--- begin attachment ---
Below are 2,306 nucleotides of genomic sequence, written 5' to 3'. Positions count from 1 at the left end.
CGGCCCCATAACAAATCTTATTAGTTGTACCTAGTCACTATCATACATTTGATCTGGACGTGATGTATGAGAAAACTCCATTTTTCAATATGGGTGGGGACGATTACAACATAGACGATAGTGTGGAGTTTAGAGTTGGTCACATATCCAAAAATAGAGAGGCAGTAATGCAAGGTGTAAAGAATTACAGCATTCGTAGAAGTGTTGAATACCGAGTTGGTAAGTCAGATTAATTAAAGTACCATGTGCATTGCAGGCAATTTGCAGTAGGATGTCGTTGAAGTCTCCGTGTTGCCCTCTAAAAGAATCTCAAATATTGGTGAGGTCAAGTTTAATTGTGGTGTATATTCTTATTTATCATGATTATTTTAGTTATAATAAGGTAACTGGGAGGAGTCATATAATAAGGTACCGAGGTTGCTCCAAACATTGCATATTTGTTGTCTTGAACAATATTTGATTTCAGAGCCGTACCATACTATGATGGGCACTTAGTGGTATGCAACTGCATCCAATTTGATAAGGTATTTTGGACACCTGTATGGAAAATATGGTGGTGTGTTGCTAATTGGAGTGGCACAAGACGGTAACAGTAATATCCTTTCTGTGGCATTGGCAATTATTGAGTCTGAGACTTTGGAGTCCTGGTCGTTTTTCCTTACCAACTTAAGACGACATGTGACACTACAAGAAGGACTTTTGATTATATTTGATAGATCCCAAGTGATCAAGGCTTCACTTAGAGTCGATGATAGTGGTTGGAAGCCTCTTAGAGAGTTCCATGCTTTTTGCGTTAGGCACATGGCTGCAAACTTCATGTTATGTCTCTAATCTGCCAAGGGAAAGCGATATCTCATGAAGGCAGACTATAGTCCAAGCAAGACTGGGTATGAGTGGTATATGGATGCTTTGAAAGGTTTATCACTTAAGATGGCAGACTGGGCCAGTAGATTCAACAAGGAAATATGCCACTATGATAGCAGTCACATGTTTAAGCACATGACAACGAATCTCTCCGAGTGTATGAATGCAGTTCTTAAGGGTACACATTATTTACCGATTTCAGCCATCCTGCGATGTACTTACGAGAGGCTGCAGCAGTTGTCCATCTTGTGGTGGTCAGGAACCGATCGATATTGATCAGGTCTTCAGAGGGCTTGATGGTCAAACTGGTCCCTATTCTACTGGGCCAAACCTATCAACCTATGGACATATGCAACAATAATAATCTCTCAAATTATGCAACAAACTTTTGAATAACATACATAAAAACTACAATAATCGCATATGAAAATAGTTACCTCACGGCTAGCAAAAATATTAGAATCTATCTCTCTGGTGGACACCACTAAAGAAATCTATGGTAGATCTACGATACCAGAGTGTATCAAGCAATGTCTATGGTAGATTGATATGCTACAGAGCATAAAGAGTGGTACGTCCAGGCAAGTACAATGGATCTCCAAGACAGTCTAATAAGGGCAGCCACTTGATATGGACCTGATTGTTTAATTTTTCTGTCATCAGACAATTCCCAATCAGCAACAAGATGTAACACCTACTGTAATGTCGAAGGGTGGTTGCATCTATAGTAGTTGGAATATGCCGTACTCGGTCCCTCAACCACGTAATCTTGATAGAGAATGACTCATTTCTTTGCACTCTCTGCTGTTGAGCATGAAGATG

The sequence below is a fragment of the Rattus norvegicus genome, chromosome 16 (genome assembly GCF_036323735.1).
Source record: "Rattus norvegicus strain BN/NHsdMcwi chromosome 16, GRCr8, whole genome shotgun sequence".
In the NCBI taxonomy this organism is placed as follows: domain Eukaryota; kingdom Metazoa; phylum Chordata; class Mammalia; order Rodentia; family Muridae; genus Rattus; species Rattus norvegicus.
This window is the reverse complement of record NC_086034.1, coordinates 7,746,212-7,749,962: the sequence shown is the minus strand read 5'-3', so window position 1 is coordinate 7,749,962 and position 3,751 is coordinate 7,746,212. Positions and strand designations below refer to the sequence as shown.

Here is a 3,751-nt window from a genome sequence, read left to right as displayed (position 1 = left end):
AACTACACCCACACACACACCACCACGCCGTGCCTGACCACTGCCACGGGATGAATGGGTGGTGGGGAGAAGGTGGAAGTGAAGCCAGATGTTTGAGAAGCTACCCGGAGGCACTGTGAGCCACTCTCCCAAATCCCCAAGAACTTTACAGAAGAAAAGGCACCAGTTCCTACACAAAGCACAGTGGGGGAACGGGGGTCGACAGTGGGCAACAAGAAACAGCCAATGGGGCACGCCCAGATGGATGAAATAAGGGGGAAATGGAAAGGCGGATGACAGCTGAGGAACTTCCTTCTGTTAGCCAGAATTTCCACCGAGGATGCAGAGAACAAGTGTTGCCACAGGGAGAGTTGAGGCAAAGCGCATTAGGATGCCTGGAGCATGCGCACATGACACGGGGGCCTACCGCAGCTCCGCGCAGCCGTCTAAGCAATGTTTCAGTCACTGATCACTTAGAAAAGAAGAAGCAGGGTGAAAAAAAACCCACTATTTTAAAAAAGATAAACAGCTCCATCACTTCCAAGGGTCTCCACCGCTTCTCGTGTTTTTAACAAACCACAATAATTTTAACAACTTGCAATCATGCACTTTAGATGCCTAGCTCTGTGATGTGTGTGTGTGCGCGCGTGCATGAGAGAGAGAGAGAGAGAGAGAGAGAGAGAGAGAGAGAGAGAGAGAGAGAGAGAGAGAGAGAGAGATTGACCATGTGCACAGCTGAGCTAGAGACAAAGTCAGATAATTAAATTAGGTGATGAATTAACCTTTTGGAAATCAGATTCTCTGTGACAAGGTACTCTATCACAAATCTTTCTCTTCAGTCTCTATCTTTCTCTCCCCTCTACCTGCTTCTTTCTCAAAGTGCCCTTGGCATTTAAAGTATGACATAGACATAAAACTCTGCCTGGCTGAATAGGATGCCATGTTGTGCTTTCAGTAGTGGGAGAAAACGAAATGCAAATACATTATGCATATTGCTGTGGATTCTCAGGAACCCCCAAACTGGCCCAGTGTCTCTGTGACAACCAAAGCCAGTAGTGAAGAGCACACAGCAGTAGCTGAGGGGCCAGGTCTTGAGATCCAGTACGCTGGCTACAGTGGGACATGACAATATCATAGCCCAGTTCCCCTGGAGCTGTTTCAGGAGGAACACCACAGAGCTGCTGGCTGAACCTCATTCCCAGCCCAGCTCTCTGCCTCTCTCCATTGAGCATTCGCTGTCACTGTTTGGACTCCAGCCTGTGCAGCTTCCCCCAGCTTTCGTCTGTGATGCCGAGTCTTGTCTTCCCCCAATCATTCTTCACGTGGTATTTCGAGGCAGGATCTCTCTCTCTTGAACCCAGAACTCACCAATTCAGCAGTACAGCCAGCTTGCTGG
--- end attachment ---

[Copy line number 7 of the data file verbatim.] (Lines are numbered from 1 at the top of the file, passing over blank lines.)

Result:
Here is a 3,751-nt window from a genome sequence, read left to right as displayed (position 1 = left end):